Tuesday, September 29, 2020


10 True Things About Leonardo da Vinci That May Surprise You by Brian McPhee #10Things


Brian McPhee lived in Glasgow, Scotland until he was 21, when he moved to London. In his early 40s, he emigrated with his wife and daughter to Maryland, USA. After a successful career in IT marketing and management, he and his wife moved once more, to Monpazier in southwest France. All Visible Things is his third novel.

WEBSITE: https://www.ententepublishing.com/

10 True Things About Leonardo da Vinci That May Surprise You

All Visible Things is set in the world of Leonardo da Vinci, the greatest all-round genius to ever live. Here are ten true things about Leonardo that appear in the novel that may surprise you.


1. There is a strong probability that Leonardo was an animal-loving vegetarian.

2. Leonardo was strikingly handsome and a rather vain dandy.

3. He probably spent more time and made more money from designing pageants and spectacles than from painting.

4. In his day, he was considered a superb musician and singer.

5. He was accused of the crime of committing homosexual acts, but not punished.

6. Leonardo and Machiavelli were good friends

7. He is thought to have dissected over thirty corpses

8. Leonardo and Michelangelo were rivals and even enemies; but they were each commissioned to paint a huge mural in what is now the Palazzo Vecchio in Florence. This high-profile contest between the two greatest artists of all time resulted in … nothing. Well, they both made designs and even started work, but neither completed his commission.

9. The only complete version of Leonardo’s masterpiece, The Last Supper, is in London, in the Royal Academy.

10. It’s really OK to call him ‘da Vinci’. Yes, it means ‘of Vinci’ but it was how he was addressed, even as ‘Leonardo da Vinci of Florence’. It isn’t any more wrong than calling that other famous Leonardo, ‘DiCaprio’ – in fact, it is exactly the same, just with a space.

About the Book:

All Visible Things is a dual-timeline novel moving seamlessly between modern-day and Renaissance England and Italy.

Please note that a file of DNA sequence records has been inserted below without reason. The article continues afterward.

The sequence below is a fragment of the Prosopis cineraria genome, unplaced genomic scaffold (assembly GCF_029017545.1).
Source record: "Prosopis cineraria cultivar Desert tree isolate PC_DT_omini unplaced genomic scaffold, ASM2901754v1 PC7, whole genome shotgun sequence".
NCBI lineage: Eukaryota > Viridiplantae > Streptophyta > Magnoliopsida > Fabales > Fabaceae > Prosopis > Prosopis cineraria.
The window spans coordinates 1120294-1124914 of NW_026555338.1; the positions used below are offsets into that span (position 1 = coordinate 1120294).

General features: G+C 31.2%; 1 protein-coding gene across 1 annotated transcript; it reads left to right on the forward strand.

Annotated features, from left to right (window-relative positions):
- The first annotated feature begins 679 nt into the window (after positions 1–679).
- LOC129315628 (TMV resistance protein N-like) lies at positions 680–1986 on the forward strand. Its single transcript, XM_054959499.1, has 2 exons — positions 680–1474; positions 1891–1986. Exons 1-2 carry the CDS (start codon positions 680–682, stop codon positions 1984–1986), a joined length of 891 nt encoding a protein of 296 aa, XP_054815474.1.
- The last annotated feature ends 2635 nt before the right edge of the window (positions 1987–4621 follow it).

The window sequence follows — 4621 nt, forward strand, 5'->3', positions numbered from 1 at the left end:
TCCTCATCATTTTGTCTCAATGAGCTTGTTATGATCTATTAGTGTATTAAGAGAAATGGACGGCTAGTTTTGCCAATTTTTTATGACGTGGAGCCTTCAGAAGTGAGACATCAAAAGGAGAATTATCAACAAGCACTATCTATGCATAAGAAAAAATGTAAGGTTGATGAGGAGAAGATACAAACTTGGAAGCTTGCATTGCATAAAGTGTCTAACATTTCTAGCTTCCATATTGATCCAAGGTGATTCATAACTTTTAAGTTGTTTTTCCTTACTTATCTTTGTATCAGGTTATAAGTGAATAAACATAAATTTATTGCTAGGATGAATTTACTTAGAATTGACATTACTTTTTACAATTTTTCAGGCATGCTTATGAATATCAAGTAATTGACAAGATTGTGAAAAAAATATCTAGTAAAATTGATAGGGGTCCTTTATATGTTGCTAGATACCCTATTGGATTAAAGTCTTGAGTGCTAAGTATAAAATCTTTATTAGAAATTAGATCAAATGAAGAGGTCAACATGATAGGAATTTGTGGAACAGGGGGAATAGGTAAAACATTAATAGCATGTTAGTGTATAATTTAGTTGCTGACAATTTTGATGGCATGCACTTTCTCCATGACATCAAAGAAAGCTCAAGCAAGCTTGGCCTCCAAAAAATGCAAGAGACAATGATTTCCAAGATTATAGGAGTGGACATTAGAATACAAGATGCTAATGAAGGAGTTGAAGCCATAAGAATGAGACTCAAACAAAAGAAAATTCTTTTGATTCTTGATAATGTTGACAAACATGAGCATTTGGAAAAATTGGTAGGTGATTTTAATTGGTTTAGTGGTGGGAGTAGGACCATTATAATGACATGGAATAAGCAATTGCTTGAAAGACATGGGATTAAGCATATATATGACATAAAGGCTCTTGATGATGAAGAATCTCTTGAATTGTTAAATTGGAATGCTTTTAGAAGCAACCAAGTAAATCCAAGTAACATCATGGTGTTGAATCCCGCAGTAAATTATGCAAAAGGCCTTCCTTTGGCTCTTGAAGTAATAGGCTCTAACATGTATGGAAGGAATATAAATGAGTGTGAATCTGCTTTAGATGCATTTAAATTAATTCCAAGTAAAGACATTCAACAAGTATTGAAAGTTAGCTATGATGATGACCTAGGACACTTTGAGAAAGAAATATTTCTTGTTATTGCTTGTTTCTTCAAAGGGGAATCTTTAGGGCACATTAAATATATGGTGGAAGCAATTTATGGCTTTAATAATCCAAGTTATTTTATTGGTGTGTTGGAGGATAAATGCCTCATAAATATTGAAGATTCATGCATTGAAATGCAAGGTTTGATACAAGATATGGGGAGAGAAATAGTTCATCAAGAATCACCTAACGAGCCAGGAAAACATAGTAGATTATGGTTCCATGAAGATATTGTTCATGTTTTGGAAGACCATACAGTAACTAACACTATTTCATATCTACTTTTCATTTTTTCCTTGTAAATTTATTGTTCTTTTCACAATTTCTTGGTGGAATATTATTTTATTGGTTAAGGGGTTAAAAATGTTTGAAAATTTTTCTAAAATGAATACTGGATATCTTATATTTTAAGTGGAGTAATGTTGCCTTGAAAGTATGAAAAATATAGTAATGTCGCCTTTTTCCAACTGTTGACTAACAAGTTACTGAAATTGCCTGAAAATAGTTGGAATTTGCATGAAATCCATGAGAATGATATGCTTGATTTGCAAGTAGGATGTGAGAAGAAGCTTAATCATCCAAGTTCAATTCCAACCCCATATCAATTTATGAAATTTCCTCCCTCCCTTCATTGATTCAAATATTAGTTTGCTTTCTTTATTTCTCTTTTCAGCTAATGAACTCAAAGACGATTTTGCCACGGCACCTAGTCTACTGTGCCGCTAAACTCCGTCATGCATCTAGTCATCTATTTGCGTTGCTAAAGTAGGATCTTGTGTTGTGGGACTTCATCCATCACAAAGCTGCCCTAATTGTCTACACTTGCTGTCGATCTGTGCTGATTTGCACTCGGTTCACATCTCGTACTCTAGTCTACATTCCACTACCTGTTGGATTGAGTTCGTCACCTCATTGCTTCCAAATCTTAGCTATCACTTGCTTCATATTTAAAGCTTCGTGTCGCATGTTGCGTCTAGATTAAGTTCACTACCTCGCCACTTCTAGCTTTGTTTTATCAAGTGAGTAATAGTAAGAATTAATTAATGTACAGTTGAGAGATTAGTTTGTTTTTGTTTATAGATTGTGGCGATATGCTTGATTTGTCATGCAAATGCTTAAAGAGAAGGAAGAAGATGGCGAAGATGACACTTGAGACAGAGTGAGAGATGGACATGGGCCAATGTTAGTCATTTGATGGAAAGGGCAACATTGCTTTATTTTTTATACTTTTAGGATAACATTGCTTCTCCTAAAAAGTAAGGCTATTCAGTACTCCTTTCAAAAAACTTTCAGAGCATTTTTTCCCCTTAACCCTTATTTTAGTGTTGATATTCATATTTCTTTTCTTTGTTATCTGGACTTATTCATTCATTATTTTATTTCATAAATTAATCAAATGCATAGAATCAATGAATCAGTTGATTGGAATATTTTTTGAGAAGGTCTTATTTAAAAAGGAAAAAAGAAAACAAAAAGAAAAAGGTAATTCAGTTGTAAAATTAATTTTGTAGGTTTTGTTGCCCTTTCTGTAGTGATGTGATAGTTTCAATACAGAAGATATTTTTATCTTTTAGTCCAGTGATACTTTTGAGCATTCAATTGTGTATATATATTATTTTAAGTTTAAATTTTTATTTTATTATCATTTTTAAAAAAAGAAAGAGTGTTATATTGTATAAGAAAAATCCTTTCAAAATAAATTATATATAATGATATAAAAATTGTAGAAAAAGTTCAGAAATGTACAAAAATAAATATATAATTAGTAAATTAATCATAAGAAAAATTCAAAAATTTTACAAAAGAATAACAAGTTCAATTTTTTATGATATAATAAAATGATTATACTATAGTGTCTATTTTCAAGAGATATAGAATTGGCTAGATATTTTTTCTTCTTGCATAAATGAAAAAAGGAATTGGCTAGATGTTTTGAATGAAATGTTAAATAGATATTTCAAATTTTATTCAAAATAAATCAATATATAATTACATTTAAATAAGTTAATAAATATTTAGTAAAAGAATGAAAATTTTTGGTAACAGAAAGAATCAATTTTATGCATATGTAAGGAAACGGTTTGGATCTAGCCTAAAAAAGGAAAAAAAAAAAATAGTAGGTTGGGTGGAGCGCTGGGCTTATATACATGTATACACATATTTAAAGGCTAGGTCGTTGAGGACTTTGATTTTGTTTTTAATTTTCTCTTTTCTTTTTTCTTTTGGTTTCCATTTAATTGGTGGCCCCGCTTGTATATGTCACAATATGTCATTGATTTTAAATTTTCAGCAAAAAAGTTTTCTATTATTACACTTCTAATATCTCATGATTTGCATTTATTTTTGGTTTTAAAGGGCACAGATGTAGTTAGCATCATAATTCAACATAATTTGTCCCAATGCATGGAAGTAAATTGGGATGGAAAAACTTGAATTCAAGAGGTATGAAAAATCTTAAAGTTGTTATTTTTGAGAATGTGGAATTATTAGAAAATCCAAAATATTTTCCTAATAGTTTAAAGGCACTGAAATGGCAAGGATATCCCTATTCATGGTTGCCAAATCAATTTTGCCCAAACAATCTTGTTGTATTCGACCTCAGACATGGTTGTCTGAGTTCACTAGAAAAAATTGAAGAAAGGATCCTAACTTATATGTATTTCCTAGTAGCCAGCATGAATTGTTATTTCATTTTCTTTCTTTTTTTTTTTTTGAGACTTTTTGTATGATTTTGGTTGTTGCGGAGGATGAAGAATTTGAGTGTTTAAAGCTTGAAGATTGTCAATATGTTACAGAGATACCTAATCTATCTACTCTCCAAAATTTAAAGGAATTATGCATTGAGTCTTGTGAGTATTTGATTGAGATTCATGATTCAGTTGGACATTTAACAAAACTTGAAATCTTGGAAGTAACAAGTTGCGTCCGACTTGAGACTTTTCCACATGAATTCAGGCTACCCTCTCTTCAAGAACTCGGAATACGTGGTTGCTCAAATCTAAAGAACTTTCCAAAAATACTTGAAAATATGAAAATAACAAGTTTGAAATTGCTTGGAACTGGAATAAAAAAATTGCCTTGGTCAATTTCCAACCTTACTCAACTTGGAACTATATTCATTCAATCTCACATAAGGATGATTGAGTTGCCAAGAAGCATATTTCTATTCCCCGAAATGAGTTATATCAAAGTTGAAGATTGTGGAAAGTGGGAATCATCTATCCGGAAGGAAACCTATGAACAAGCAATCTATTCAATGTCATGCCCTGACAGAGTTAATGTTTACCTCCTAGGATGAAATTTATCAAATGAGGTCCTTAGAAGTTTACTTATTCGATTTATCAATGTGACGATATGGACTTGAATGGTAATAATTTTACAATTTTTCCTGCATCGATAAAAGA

When Lauren Patterson discovers the diary of a young assistant to Leonardo da Vinci, we are immediately immersed in the personalities and intrigues surrounding the archypical Renaissance man–and animal lover, vegetarian, dandy and bearer of grudges. When not executing the commissions of ungrateful clients, Leonardo juggles finances, apprentices, friends and rivals, all the while making time for his true passion–his pioneering scientific enquiries.

The diaries document a series of dramas–extortion, murder, defamation, betrayal and bitter artistic rivalries–played out against everyday struggles to extract money from clients, manage a hectic studio and, amidst the chaos, create timeless masterpieces, in particular the Mona Lisa, whose complex saga weaves through the narrative. The enthusiastic diarist is Paolo del Rosso, endlessly captivated by the vibrant life of Florence and enamoured of Chiara, Leonardo’s beautiful goddaughter and the model in some of his greatest paintings. Their tender, decades-long relationship is the constant thread through the Renaissance tapestry, as their lives are unwittingly unravelled by a devastating intrigue that unspools down the years.

The discovery of the diaries is a once-in-a-lifetime opportunity for Lauren, but one threatened by academic jealousies, unwanted media attention and personal insecurities. However, a partnership and friendship develops between the young American researcher and an English art dealer as they come together to find the final pages of the diary and track down Paolo’s charming portrait of Chiara, drawn with the encouragement and assistance of Leonardo–a trail they follow from Renaissance Florence to Nazi Germany and the Holocaust to a thrilling dénouement when the portrait gives up its astonishing secret and our protagonists embrace their future.

While All Visible Things is a work of fiction, its themes and settings are based on extensive research into the life and works of Leonardo da Vinci and everyday life in sixteenth century Italy. It combines the sweep and drama of Irving Stone’s The Agony and the Ecstasy with the intimacy of Tracy Chevalier’s The Girl with a Pearl Earring.


Amazon → US: https://www.amazon.com/All-Visible-Things-Brian-McPhee/dp/1983563374/ref=tmm_pap_swatch_0

UK: https://www.amazon.co.uk/gp/product/1983563374



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